Michael Kors FW2012 Runway so good!
The state of next fall, is emblazoned with the message that more is more, and more is definitely more when it’s piled on from head to toe. The “total look,” in fashion speak, where your entire outfit is heavily and riotously accessorized. These more minimal times—even if clothes as of late have been surfaced with digitalized prints and saturated with neon color, little else has been added to them in the way of accessories—may require you to explore hitherto untried talents at stylistically juggling hats, hair ornamentation, and jewelry galore, and that’s before you’ve as much as put on a boot or picked up a bag. Thank goodness, then, for the exuberant comfort and easy joie de vivre of Michael Kors, whose fall is an object lesson in feel-good, look-good fashion.
With this collection, Kors had been thinking about the likes of the casually, yet elegantly attired society swans in photographer Claiborne Swanson Franks’s book American Beauty, and a recently published tome dedicated to the style of Gary Cooper. That took him on the trail to a look that is cozy-log-cabin-in-the-Adirondacks chic, as inhabited by a thirties Broadway showgirl. There were huge belted furs, sleeveless peacoats, masculine red-and-black blanket-plaid greatcoats, variously worn over chunky cable-knit sweaters (next fall, if it looks hand-knitted, it looks right), long, lean skirts in mohair-dusted lace, black biker/ski pants (one of the rare examples of leather trousers actually working this week), and lace slips and slippery bias-cut satin dresses (this is where the Broadway gal comes in).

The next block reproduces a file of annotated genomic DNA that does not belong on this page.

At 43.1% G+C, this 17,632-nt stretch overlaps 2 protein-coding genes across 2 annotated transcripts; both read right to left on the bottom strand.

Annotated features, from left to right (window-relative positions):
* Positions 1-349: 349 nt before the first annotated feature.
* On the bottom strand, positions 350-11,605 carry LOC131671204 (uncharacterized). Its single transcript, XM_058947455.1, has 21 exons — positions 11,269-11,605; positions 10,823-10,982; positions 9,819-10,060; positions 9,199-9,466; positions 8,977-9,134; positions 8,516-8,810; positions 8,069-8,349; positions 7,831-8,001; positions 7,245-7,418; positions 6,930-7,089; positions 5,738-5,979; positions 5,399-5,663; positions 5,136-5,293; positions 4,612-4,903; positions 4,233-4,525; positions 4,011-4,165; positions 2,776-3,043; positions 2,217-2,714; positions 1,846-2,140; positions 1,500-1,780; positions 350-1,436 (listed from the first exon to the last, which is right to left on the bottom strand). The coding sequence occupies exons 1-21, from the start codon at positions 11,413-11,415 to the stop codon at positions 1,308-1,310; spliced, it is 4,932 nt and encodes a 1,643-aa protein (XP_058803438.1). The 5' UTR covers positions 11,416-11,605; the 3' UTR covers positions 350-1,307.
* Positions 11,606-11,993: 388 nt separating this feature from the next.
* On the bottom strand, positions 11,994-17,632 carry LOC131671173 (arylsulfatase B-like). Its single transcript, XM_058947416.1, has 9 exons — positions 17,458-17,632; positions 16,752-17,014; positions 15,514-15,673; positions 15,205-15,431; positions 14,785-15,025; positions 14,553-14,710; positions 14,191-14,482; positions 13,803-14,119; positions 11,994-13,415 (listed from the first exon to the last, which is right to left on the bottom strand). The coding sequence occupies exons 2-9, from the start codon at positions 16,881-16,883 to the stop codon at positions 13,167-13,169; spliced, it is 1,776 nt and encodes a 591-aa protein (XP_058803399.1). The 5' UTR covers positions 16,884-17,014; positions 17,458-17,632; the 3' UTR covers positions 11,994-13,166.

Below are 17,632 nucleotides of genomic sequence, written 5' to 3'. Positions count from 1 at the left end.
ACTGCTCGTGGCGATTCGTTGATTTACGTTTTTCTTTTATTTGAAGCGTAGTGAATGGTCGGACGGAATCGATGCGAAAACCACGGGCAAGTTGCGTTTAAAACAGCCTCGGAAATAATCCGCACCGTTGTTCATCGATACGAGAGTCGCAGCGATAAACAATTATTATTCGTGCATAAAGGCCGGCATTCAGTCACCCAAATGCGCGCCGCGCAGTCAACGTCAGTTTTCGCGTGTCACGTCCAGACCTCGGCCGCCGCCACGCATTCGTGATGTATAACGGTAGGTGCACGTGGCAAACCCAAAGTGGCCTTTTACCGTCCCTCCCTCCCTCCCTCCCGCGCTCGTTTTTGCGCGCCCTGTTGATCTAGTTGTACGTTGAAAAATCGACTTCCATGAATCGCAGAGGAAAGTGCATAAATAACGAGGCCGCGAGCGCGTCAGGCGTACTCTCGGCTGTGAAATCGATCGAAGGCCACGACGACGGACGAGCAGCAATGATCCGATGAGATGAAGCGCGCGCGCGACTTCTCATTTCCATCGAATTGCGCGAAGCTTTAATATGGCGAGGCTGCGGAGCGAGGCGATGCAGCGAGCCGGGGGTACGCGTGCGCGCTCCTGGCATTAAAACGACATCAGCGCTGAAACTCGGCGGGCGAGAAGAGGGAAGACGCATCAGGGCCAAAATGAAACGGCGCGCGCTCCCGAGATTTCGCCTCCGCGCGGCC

For all of the emphasis on a big, enveloping layer over something smaller and more defined underneath, it never got heavy and cumbersome here, simply because Kors worked hard to make sure everything had a feathery, light-as-air quality to it. (A studio visit a few days before the show verifies the truth of his claim.) And while not to say that Kors is a stranger to the joys of adding to a look—he had some great accessories, like furry picture hats, handheld framed doctor bags, and Mary Janes resting on gleaming metallic chunky high heels—in the end, none of them require any effort to understand, or wear. Kors likes his message to be simple: Throw it on, enjoy it, and get on with living your life.
by Mark Holgate, Vogue